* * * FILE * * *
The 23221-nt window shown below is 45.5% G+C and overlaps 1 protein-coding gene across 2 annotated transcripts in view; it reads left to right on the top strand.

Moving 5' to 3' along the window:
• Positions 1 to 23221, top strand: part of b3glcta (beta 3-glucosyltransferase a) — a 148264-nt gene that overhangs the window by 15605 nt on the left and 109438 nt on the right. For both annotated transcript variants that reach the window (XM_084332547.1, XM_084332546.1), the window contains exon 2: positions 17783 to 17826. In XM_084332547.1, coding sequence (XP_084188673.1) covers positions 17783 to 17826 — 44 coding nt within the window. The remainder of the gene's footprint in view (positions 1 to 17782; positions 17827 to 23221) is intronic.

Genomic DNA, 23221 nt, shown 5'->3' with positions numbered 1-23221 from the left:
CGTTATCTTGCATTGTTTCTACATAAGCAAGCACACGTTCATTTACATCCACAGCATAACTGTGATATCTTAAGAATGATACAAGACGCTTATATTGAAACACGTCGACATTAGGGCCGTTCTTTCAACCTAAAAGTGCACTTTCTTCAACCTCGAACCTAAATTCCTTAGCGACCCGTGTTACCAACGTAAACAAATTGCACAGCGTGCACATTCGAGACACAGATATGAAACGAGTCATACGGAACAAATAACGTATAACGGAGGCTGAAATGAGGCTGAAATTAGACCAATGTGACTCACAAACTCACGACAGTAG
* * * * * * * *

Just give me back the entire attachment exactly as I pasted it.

The 23221-nt window shown below is 45.5% G+C and overlaps 1 protein-coding gene across 2 annotated transcripts in view; it reads left to right on the top strand.

Moving 5' to 3' along the window:
• Positions 1 to 23221, top strand: part of b3glcta (beta 3-glucosyltransferase a) — a 148264-nt gene that overhangs the window by 15605 nt on the left and 109438 nt on the right. For both annotated transcript variants that reach the window (XM_084332547.1, XM_084332546.1), the window contains exon 2: positions 17783 to 17826. In XM_084332547.1, coding sequence (XP_084188673.1) covers positions 17783 to 17826 — 44 coding nt within the window. The remainder of the gene's footprint in view (positions 1 to 17782; positions 17827 to 23221) is intronic.

Genomic DNA, 23221 nt, shown 5'->3' with positions numbered 1-23221 from the left:
CGTTATCTTGCATTGTTTCTACATAAGCAAGCACACGTTCATTTACATCCACAGCATAACTGTGATATCTTAAGAATGATACAAGACGCTTATATTGAAACACGTCGACATTAGGGCCGTTCTTTCAACCTAAAAGTGCACTTTCTTCAACCTCGAACCTAAATTCCTTAGCGACCCGTGTTACCAACGTAAACAAATTGCACAGCGTGCACATTCGAGACACAGATATGAAACGAGTCATACGGAACAAATAACGTATAACGGAGGCTGAAATGAGGCTGAAATTAGACCAATGTGACTCACAAACTCACGACAGTAG